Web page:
When walking around the Club at Old Hawthorne, you expect to see a couple of retired Columbia residents finishing up a round of golf or maybe some local college students taking a break after classes. What you might not expect to hear is the lilt of a Scottish accent as you practice at the putting green.
To some, that might seem out of place. For sophomore Rory Franssen and freshman Jamie Stewart, it’s a familiar sound. Off to a great start in their collegiate golfing careers, both Franssen and Stewart have come to the University of Missouri from Scotland to hone their golfing skills.
Franssen has hopes of following in the footsteps of his fellow Scotland native Russell Knox, who is now on the PGA Tour after graduating from Jacksonville University in 2007. Because of Knox’s success, Franssen had always wanted to move to America, and when Coach Mark Leroux emailed him a few years ago about coming over for a visit, Franssen did not let the opportunity pass by.
“I came out on a visit and I just loved it, so it was an easy decision from there really,” Franssen said. “I was just blown away by all the facilities. It was unbelievable.”
Franssen started playing golf when he was nine after his dad got him interested in it.
“He always was wanting me to play golf,” Franssen said. “I played a lot of soccer and stuff when I was younger but I eventually started to play golf and picked up [that] I quite liked it. I think he was pretty happy with that.”
While some native Missourians may complain about the weather, it can actually be quite the advantage when Leroux pitches Mizzou to golfers, and it was especially helpful for Franssen and Stewart’s recruitments.
“The Scottish kids, you're telling them, ‘Hey, look, you come here and our fall weather is fantastic. It's way better than it is in Scotland any time of year,’" Leroux said. “Then again, probably the weather pitch for the spring is, ‘Yeah, it's gonna snow here occasionally, but the courses are open year round and we're gonna get through that.’ So, extending their playing season I think is very attractive to them.”
Stewart and Franssen were former teammates on the Under-16 Scotland golf team. Following in Franssen’s footsteps, Stewart arrived at Mizzou a year later. Unlike Franssen, however, Stewart started playing golf a “wee bit” later at the age of eleven. He also took to it by himself.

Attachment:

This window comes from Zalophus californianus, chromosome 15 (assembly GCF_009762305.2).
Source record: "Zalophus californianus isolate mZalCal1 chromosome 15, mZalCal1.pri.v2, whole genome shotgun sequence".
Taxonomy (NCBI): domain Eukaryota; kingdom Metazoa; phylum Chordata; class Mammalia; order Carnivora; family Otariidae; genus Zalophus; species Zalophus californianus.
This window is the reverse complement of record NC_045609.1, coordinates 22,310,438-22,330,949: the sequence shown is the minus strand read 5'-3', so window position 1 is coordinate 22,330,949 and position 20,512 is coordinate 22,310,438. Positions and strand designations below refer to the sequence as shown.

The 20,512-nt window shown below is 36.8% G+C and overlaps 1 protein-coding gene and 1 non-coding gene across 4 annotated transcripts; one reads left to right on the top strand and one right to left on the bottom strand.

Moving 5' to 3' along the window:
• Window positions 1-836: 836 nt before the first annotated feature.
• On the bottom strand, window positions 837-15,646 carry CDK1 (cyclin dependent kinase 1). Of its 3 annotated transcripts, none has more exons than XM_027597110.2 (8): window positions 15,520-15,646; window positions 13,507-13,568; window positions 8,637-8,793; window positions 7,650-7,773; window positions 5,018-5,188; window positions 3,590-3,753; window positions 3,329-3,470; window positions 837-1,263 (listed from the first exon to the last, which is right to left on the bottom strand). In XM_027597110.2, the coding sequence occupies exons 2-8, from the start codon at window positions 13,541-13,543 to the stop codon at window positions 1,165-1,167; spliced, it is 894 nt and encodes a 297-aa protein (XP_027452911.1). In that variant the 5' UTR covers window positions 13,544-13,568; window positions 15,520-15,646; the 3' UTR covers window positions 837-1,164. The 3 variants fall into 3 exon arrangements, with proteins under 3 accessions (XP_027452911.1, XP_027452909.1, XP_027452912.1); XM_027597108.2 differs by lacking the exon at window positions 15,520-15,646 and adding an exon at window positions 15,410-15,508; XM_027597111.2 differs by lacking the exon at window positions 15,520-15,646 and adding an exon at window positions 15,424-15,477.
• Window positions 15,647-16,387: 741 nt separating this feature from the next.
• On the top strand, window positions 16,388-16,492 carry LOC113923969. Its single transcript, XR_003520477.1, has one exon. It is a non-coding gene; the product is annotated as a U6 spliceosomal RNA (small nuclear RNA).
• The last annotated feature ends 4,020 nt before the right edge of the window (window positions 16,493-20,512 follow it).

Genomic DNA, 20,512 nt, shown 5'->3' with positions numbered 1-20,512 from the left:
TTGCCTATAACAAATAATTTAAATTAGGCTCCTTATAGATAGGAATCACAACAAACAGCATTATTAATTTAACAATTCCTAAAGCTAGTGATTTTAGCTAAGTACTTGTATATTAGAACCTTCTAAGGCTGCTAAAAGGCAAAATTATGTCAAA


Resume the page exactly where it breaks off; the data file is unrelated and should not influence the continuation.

“I grew up in a small village where there was actually two golf courses right by my house,” Stewart said. “There's not much else to do back where I come from, so I took myself up, and I just practiced and played from that.”
Starting freshman year in a school far from home can be difficult for anyone, but having that connection with Franssen has helped Stewart’s transition become a little easier.
“It's just back to relating with somebody sometimes,” Stewart said. “People kind of struggle to understand the accent and stuff like that. It's so good to have somebody from the same background as you.”
While they experienced Columbia on their visits, neither expected how large Missouri’s campus can feel at times.
“[Campus is] definitely busier than I thought,” Franssen said. “I thought it was going to be just a breeze. You play some golf, just relax, but it's pretty intense.”
“Especially during the day, during classes,” Stewart said. “When you walk about, you realize how many people go to the uni. Yeah, so it's mental.”
For Stewart, things may seem overwhelming at times, but having Franssen and his other teammates has helped. Stewart has relied on them to show him the ropes when it comes to classes and getting acclimated.
“They've been great,” Stewart said. “They're so nice. Everybody's great, the coaches are good. They've been really good to me, actually.”
Along with Franssen, Stewart also shares a room with fellow freshman golfer Jack Parker, a Fr. Tolton Catholic High School graduate from Columbia.
“Yeah, Jack's been great,” Stewart said. “He's got a car so he can give us lifts and stuff.”
While Franssen and Stewart may be busy with a sports season of their own, they still have time to follow the other teams on campus.
“I love going to the football games,” Franssen said. “I learned a lot last year because I had no idea what it was before, but I really like them. And obviously I'll probably go to the basketball games this year.”
Stewart is also interested to see how the basketball team does this year.
“That's what everyone's attention is on because of the new stars,” Stewart said. “You don't really get American football back home and you don't really get basketball to an extent, as well. So I'm just looking forward to going to all kind of different sports.”
Coming to the U.S. to play golf has given Franssen and Stewart the opportunity to learn more both from a golf and a culture standpoint. Leroux agrees that mixing cultures will only help the players grow into better men and golfers by being part of the team and learning from and supporting each other.
“If you have Missouri kids, kids from around the U.S., some international kids, I think culturally the experience is better,” Leroux said.
Edited by Joe Noser | Jnoser@themaneater.com